We learned only two weeks ago that our closest solar running mate, Mars, was once wet and maybe even ready to procreate. Whatever we learn about life on the cratered planet, the unprecedented reality is that Mars is coming to life on Earth. And it's bringing a big red alert with it. It's been a long time since Mars has had such a high public profile. The ancients, of course, were fascinated by the planets and did much of their own kind of exploring. Numerous systems of astrology and a wealth of mythic matter are mere cultural residue now. But back in the day, the gods or forces that embodied each of the heavenly bodies' energies were called into play by the top decision-makers. For eons, though, it's just been the riffraff like me and maybe you who still like to glance at what the signs are saying.
But with the new cosmic reality-TV broadcast of Mars as seen by Spirit and Opportunity, the heavens are once again moving closer to earth. Sadly, they bring news of a tragedy that transcends anything even the ancient Greeks could have thought of.
Yes, it is now certain that there was a time when liquid water drenched the red planet. Unfortunately, this thrilling new science fact is actually more desolate than any science fiction - because those days are over. The Martian climate was once able to sustain the conditions that water needs to stay in liquid form. Then it changed.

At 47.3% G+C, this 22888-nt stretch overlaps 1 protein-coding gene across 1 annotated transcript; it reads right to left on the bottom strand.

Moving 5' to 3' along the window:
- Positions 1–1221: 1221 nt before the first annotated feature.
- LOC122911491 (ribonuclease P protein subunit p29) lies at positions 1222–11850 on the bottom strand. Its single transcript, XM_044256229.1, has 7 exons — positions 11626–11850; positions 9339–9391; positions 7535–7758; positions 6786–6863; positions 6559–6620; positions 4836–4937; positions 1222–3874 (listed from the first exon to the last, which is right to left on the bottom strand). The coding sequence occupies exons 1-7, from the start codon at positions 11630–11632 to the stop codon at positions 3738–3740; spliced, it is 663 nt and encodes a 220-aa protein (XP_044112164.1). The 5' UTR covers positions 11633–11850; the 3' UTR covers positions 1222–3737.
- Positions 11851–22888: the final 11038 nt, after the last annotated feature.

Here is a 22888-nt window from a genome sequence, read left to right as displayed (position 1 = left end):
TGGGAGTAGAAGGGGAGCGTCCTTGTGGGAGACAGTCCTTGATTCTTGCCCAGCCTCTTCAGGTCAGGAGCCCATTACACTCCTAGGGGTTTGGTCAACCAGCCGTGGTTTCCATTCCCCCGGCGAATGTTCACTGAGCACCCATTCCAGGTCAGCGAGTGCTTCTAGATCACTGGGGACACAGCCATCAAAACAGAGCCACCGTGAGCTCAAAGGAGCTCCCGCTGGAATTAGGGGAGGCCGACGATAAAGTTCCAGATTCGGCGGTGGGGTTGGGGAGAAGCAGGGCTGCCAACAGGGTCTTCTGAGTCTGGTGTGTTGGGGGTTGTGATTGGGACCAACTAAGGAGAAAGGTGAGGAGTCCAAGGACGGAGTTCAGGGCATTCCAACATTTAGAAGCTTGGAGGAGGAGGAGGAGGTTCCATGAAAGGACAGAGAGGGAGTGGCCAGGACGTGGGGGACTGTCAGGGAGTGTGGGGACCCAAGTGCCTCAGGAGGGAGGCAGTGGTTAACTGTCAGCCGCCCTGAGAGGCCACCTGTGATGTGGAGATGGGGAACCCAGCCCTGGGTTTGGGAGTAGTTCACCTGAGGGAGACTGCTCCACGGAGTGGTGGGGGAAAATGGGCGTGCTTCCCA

Does anyone else feel little ice crystals forming in their tear ducts at the thought?
This first-hand knowledge of a brother planet raises a second question far more pressing to earthlings than is/was there life on Mars?: how can a whole planet lose its liquid life source?
Important parts of the story are known already. Cold and dry, Mars has an atmosphere so thin that solid, frozen water evaporates directly into a gas rather than melting and staying in a liquid state. How this came to be remains a question, but science sees that Mars's climate couldn't always have been like this or liquid water on its surface wouldn't just be history. Fact is, it takes a delicate balance of nature to remain in the trajectory of flowing water. Imagine the waters stop running.
Look at the timing. Humans get a digital feed to see what bad weather has done to Mars just as we are in the throes of climate change.
Somehow, our planet dances with her shining star, the sun, and drinks in just the right amount of light and dark to teem with self-regeneration.
The ordinary is invisible until it is lost.
The ancients didn't take the climate for granted. Kings laid down their lives if the rain didn't come. The warrior Mars is delivering an aggressive message. Maybe the old ways were right and the personal fates of our present world leaders should rest on how well they do at making our weather work.